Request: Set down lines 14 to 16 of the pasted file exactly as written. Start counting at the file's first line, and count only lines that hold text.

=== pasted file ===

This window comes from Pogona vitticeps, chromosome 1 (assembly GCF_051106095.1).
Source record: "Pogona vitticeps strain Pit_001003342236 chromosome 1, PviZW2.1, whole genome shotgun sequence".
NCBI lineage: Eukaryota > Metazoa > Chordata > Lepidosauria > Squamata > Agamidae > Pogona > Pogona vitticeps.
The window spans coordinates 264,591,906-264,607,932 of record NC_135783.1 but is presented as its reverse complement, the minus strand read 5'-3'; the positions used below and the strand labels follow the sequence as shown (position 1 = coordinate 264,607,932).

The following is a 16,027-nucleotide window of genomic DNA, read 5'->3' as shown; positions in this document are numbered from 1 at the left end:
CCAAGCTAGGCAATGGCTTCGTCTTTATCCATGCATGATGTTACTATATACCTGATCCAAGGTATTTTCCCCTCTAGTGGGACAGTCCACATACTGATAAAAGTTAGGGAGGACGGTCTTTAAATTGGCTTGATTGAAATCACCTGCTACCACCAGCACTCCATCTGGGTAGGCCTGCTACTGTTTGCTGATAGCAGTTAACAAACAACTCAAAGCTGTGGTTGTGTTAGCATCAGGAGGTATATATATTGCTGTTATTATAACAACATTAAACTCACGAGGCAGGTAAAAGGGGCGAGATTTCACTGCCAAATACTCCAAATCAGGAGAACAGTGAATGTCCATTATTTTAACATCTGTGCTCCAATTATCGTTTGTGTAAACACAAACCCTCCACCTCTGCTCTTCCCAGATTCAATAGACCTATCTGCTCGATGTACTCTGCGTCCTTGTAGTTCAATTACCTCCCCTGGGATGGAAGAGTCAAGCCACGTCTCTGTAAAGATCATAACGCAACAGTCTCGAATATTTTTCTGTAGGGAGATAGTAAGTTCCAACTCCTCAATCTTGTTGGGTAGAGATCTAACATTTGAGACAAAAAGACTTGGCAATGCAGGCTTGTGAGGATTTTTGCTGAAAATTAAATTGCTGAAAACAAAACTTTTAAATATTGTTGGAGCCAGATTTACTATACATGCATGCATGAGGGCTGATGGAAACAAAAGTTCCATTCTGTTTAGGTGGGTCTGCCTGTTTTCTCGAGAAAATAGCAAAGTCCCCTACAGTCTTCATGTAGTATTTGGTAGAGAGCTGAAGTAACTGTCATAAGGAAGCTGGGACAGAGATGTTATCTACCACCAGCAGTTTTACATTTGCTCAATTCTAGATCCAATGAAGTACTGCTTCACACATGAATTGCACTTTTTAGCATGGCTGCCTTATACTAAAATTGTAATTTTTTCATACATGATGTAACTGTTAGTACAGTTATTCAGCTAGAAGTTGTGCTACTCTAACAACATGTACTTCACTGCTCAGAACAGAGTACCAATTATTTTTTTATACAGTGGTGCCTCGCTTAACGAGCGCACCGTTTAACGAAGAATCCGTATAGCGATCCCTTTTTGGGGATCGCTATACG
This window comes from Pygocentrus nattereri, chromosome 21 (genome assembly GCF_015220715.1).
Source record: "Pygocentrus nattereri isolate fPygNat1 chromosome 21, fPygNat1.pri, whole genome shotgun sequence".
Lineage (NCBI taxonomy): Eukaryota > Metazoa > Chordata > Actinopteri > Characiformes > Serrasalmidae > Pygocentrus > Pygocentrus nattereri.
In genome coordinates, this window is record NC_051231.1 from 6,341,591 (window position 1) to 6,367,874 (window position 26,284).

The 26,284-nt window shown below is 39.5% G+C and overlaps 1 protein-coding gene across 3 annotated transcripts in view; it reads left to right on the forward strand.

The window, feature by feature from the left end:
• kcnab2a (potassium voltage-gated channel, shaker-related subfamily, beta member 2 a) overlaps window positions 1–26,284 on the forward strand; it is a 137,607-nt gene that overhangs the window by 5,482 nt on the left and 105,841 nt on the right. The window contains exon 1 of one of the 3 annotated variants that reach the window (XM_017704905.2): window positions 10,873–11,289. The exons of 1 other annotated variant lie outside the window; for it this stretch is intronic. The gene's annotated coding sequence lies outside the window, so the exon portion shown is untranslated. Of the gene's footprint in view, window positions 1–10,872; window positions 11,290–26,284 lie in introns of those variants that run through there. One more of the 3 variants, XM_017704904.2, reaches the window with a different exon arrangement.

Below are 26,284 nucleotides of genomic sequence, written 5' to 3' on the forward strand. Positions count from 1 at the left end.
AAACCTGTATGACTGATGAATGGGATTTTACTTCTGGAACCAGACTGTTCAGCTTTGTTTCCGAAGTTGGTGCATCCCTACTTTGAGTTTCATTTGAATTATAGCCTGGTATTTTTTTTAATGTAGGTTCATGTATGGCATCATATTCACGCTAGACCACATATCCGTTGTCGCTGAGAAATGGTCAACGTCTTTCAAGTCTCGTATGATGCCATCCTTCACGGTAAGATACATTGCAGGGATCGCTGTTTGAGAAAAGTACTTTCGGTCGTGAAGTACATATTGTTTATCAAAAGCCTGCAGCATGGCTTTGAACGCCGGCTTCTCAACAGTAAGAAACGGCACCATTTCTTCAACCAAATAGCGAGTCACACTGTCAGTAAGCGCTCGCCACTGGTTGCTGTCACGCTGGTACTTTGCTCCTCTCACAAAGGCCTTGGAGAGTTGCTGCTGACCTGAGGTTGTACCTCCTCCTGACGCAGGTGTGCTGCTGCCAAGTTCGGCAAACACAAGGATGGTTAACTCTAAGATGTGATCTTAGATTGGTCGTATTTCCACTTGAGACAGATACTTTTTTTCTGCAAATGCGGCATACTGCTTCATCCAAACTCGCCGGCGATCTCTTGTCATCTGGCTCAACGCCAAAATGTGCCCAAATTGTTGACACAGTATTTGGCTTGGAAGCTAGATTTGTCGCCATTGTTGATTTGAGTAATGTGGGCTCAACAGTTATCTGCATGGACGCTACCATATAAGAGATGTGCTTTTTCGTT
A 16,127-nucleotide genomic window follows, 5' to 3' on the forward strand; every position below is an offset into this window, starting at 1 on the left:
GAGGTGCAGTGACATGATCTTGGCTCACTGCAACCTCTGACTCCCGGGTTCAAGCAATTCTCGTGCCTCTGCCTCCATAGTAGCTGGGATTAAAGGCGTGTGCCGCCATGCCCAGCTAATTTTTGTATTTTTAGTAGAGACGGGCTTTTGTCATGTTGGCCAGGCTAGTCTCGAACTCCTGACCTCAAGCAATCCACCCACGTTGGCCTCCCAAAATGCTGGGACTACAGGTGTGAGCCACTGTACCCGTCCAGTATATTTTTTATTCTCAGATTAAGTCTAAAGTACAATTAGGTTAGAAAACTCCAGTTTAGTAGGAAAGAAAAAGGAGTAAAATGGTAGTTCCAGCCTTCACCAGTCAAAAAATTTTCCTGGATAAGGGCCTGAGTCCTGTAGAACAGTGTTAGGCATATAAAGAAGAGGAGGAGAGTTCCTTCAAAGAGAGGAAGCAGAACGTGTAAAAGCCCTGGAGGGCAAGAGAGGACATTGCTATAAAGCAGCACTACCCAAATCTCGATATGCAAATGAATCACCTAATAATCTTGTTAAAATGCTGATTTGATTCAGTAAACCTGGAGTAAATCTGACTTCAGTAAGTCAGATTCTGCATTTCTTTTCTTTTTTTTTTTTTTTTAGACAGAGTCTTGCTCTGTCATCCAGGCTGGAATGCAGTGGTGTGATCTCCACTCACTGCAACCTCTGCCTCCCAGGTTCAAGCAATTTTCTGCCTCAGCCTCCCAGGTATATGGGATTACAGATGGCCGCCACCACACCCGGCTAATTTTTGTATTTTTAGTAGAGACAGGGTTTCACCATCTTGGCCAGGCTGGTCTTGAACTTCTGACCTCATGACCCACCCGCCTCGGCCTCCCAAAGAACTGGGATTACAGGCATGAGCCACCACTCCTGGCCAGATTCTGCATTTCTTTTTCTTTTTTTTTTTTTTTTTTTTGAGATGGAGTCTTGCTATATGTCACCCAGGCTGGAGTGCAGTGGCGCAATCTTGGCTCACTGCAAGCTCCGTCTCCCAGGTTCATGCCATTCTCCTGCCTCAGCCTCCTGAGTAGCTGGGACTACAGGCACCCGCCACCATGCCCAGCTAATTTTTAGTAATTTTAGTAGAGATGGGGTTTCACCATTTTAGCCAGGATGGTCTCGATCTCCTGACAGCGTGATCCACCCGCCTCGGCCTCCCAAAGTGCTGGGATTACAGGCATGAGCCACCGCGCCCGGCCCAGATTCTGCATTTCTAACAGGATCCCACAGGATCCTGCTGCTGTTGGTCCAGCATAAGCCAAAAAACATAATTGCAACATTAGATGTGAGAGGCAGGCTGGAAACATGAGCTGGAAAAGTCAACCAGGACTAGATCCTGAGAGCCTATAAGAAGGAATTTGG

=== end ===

Below are 26,284 nucleotides of genomic sequence, written 5' to 3' on the forward strand. Positions count from 1 at the left end.
AAACCTGTATGACTGATGAATGGGATTTTACTTCTGGAACCAGACTGTTCAGCTTTGTTTCCGAAGTTGGTGCATCCCTACTTTGAGTTTCATTTGAATTATAGCCTGGTATTTTTTTTAATGTAGGTTCATGTATGGCATCATATTCACGCTAGACCACATATCCGTTGTCGCTGAGAAATGGTCAACGTCTTTCAAGTCTCGTATGATGCCATCCTTCACGGTAAGATACATTGCAGGGATCGCTGTTTGAGAAAAGTACTTTCGGTCGTGAAGTACATATTGTTTATCAAAAGCCTGCAGCATGGCTTTGAACGCCGGCTTCTCAACAGTAAGAAACGGCACCATTTCTTCAACCAAATAGCGAGTCACACTGTCAGTAAGCGCTCGCCACTGGTTGCTGTCACGCTGGTACTTTGCTCCTCTCACAAAGGCCTTGGAGAGTTGCTGCTGACCTGAGGTTGTACCTCCTCCTGACGCAGGTGTGCTGCTGCCAAGTTCGGCAAACACAAGGATGGTTAACTCTAAGATGTGATCTTAGATTGGTCGTATTTCCACTTGAGACAGATACTTTTTTTCTGCAAATGCGGCATACTGCTTCATCCAAACTCGCCGGCGATCTCTTGTCATCTGGCTCAACGCCAAAATGTGCCCAAATTGTTGACACAGTATTTGGCTTGGAAGCTAGATTTGTCGCCATTGTTGATTTGAGTAATGTGGGCTCAACAGTTATCTGCATGGACGCTACCATATAAGAGATGTGCTTTTTCGTT
A 16,127-nucleotide genomic window follows, 5' to 3' on the forward strand; every position below is an offset into this window, starting at 1 on the left: